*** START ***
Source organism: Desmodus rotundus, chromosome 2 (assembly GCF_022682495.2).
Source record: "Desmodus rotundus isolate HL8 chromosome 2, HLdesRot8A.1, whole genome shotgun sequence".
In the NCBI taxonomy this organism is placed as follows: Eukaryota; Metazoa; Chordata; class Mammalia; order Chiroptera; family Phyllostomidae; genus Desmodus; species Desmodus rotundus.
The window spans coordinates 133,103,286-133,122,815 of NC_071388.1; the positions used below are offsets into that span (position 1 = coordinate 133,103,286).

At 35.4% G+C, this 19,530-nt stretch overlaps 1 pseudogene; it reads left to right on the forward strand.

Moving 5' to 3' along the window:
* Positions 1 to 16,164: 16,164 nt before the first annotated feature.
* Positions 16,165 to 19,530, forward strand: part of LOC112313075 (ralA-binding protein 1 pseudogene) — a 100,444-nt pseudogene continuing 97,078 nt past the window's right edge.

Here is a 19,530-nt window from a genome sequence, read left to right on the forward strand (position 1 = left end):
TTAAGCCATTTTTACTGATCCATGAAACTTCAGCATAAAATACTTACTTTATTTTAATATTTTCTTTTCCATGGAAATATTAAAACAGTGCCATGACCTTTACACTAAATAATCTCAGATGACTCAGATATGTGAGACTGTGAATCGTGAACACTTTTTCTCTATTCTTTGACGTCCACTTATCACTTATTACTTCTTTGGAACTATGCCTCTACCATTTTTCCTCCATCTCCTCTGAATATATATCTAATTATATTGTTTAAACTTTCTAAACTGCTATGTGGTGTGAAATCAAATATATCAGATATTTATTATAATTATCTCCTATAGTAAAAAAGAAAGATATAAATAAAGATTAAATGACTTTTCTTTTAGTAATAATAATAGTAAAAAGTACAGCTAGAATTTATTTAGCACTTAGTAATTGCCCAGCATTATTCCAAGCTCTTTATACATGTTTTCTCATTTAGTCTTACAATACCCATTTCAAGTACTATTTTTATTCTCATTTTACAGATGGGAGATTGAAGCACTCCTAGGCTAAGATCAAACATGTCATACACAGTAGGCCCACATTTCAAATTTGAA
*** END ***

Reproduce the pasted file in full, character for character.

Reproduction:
Source organism: Desmodus rotundus, chromosome 2 (assembly GCF_022682495.2).
Source record: "Desmodus rotundus isolate HL8 chromosome 2, HLdesRot8A.1, whole genome shotgun sequence".
In the NCBI taxonomy this organism is placed as follows: Eukaryota; Metazoa; Chordata; class Mammalia; order Chiroptera; family Phyllostomidae; genus Desmodus; species Desmodus rotundus.
The window spans coordinates 133,103,286-133,122,815 of NC_071388.1; the positions used below are offsets into that span (position 1 = coordinate 133,103,286).

At 35.4% G+C, this 19,530-nt stretch overlaps 1 pseudogene; it reads left to right on the forward strand.

Moving 5' to 3' along the window:
* Positions 1 to 16,164: 16,164 nt before the first annotated feature.
* Positions 16,165 to 19,530, forward strand: part of LOC112313075 (ralA-binding protein 1 pseudogene) — a 100,444-nt pseudogene continuing 97,078 nt past the window's right edge.

Here is a 19,530-nt window from a genome sequence, read left to right on the forward strand (position 1 = left end):
TTAAGCCATTTTTACTGATCCATGAAACTTCAGCATAAAATACTTACTTTATTTTAATATTTTCTTTTCCATGGAAATATTAAAACAGTGCCATGACCTTTACACTAAATAATCTCAGATGACTCAGATATGTGAGACTGTGAATCGTGAACACTTTTTCTCTATTCTTTGACGTCCACTTATCACTTATTACTTCTTTGGAACTATGCCTCTACCATTTTTCCTCCATCTCCTCTGAATATATATCTAATTATATTGTTTAAACTTTCTAAACTGCTATGTGGTGTGAAATCAAATATATCAGATATTTATTATAATTATCTCCTATAGTAAAAAAGAAAGATATAAATAAAGATTAAATGACTTTTCTTTTAGTAATAATAATAGTAAAAAGTACAGCTAGAATTTATTTAGCACTTAGTAATTGCCCAGCATTATTCCAAGCTCTTTATACATGTTTTCTCATTTAGTCTTACAATACCCATTTCAAGTACTATTTTTATTCTCATTTTACAGATGGGAGATTGAAGCACTCCTAGGCTAAGATCAAACATGTCATACACAGTAGGCCCACATTTCAAATTTGAA